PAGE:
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[blurt] /blɜrt/
verb (used with object)
to utter suddenly or inadvertently; divulge impulsively or unadvisedly (usually followed by out):
He blurted out the hiding place of the spy.
an abrupt utterance.
Origin of blurt
1565-75; apparently imitative Unabridged
Based on the Random House Dictionary, © Random House, Inc. 2015.
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Examples from the web for blurted
  • In an age that prized discretion, she blurted out the secrets of the affair to anyone she thought might pity her.
  • The principal became incensed with my answer and blurted out that she did not consider it a work of art.
  • They had a rather violent scene, and she blurted out- within forty-eight hours of their wed- ding-that she despised him.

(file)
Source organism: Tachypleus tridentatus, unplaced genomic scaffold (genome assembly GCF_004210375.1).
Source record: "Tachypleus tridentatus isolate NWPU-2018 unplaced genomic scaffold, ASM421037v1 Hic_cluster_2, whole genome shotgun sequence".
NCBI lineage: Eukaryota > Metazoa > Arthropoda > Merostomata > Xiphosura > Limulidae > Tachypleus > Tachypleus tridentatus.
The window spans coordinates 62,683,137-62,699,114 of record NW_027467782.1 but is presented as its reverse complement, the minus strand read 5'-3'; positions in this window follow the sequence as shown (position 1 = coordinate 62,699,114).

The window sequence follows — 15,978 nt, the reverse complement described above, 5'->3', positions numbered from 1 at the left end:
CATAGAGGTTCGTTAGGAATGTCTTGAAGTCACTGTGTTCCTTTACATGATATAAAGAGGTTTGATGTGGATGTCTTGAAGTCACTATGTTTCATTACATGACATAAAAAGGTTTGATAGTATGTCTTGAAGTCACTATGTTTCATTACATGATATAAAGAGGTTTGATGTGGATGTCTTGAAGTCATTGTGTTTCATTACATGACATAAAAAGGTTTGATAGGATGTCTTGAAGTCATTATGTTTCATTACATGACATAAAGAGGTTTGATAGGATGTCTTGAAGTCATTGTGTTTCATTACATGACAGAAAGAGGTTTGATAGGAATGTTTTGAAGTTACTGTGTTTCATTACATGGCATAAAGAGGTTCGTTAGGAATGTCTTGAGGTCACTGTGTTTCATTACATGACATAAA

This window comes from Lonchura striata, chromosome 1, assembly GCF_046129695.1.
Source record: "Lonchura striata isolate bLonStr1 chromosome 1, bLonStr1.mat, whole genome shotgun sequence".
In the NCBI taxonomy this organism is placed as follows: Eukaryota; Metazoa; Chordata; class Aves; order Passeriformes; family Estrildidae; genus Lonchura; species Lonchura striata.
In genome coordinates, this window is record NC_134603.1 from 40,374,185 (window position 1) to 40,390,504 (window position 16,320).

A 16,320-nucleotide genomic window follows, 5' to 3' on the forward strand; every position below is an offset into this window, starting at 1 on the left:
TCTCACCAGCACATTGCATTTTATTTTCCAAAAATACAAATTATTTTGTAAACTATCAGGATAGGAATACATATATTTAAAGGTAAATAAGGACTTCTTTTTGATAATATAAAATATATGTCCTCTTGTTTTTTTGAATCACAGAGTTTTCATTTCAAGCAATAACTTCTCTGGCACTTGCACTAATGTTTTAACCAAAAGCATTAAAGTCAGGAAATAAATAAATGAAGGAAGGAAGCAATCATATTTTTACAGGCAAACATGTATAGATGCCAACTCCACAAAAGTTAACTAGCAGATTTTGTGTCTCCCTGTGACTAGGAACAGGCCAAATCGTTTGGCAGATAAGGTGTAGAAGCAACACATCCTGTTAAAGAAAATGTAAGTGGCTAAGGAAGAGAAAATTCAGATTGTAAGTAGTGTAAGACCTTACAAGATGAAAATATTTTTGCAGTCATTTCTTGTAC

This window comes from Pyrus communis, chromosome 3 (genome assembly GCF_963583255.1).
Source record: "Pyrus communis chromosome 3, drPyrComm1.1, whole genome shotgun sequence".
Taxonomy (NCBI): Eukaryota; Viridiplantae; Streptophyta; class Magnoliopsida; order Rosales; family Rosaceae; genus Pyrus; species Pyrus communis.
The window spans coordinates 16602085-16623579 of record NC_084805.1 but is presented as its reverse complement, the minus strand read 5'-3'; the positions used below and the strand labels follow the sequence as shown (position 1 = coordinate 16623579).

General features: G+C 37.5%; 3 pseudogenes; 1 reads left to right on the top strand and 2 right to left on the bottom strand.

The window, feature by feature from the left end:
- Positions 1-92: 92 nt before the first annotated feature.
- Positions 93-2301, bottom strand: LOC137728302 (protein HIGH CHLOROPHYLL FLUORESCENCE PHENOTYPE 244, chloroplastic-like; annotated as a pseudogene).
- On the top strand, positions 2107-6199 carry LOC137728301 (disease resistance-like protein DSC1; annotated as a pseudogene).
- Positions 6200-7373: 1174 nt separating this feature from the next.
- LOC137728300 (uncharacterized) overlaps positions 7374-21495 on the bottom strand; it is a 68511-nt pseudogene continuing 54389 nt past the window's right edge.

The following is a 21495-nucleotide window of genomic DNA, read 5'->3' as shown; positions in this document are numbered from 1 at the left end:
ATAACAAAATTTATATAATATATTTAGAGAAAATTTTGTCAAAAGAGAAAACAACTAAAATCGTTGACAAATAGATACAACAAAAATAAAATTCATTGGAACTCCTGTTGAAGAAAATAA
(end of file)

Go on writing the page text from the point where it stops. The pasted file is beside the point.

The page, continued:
• The court properly denied appellant's motion to suppress his blurted statement.
  • He's kept his cool, stayed on message, thrown off a few quips and not blurted out any damning admissions.
  • The cops lost the propaganda game early when the news media blurted out the number of deceased.
British Dictionary definitions for blurted


(transitive) often foll by out. to utter suddenly and involuntarily
Word Origin
C16: probably of imitative origin
Collins English Dictionary - Complete & Unabridged 2012 Digital Edition
© William Collins Sons & Co. Ltd. 1979, 1986 © HarperCollins
Publishers 1998, 2000, 2003, 2005, 2006, 2007, 2009, 2012
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Word Origin and History for blurted



1570s, probably echoic. Related: blurted; blurting. As a noun, 1570s, probably from the verb.

Online Etymology Dictionary, © 2010 Douglas Harper
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